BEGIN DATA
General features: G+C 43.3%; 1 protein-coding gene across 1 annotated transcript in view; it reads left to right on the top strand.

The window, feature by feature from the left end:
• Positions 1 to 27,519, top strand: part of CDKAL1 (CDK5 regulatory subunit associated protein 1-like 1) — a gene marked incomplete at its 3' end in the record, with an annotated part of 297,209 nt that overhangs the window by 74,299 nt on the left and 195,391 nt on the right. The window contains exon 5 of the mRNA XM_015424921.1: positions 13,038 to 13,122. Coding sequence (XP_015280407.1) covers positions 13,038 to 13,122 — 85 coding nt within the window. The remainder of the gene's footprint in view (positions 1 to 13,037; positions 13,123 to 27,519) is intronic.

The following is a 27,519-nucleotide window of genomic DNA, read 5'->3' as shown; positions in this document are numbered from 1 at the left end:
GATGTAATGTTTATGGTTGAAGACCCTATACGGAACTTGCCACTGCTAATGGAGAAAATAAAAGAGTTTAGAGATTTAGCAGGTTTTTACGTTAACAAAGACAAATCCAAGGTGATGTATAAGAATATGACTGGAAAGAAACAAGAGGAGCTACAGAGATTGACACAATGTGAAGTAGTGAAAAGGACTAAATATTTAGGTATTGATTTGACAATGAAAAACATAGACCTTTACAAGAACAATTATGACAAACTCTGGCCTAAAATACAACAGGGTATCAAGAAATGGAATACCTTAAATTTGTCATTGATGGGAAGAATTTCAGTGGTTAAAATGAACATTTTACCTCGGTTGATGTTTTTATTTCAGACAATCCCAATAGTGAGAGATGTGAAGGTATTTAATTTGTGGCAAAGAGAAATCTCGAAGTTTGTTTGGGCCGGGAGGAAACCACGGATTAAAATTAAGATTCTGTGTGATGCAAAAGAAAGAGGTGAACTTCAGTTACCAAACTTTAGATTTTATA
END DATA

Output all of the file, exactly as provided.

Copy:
General features: G+C 43.3%; 1 protein-coding gene across 1 annotated transcript in view; it reads left to right on the top strand.

The window, feature by feature from the left end:
• Positions 1 to 27,519, top strand: part of CDKAL1 (CDK5 regulatory subunit associated protein 1-like 1) — a gene marked incomplete at its 3' end in the record, with an annotated part of 297,209 nt that overhangs the window by 74,299 nt on the left and 195,391 nt on the right. The window contains exon 5 of the mRNA XM_015424921.1: positions 13,038 to 13,122. Coding sequence (XP_015280407.1) covers positions 13,038 to 13,122 — 85 coding nt within the window. The remainder of the gene's footprint in view (positions 1 to 13,037; positions 13,123 to 27,519) is intronic.

The following is a 27,519-nucleotide window of genomic DNA, read 5'->3' as shown; positions in this document are numbered from 1 at the left end:
GATGTAATGTTTATGGTTGAAGACCCTATACGGAACTTGCCACTGCTAATGGAGAAAATAAAAGAGTTTAGAGATTTAGCAGGTTTTTACGTTAACAAAGACAAATCCAAGGTGATGTATAAGAATATGACTGGAAAGAAACAAGAGGAGCTACAGAGATTGACACAATGTGAAGTAGTGAAAAGGACTAAATATTTAGGTATTGATTTGACAATGAAAAACATAGACCTTTACAAGAACAATTATGACAAACTCTGGCCTAAAATACAACAGGGTATCAAGAAATGGAATACCTTAAATTTGTCATTGATGGGAAGAATTTCAGTGGTTAAAATGAACATTTTACCTCGGTTGATGTTTTTATTTCAGACAATCCCAATAGTGAGAGATGTGAAGGTATTTAATTTGTGGCAAAGAGAAATCTCGAAGTTTGTTTGGGCCGGGAGGAAACCACGGATTAAAATTAAGATTCTGTGTGATGCAAAAGAAAGAGGTGAACTTCAGTTACCAAACTTTAGATTTTATA